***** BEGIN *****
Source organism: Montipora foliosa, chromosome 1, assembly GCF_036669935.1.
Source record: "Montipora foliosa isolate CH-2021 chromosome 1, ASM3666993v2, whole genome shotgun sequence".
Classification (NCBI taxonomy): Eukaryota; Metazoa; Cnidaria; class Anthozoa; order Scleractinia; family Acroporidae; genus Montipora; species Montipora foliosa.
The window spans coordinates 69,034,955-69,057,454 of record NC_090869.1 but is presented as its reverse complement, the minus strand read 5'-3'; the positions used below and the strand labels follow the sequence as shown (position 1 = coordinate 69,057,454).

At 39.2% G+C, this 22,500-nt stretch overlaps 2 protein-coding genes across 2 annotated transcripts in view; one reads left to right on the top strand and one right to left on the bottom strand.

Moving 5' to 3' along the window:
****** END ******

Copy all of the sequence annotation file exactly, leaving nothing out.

Source organism: Montipora foliosa, chromosome 1, assembly GCF_036669935.1.
Source record: "Montipora foliosa isolate CH-2021 chromosome 1, ASM3666993v2, whole genome shotgun sequence".
Classification (NCBI taxonomy): Eukaryota; Metazoa; Cnidaria; class Anthozoa; order Scleractinia; family Acroporidae; genus Montipora; species Montipora foliosa.
The window spans coordinates 69,034,955-69,057,454 of record NC_090869.1 but is presented as its reverse complement, the minus strand read 5'-3'; the positions used below and the strand labels follow the sequence as shown (position 1 = coordinate 69,057,454).

At 39.2% G+C, this 22,500-nt stretch overlaps 2 protein-coding genes across 2 annotated transcripts in view; one reads left to right on the top strand and one right to left on the bottom strand.

Moving 5' to 3' along the window: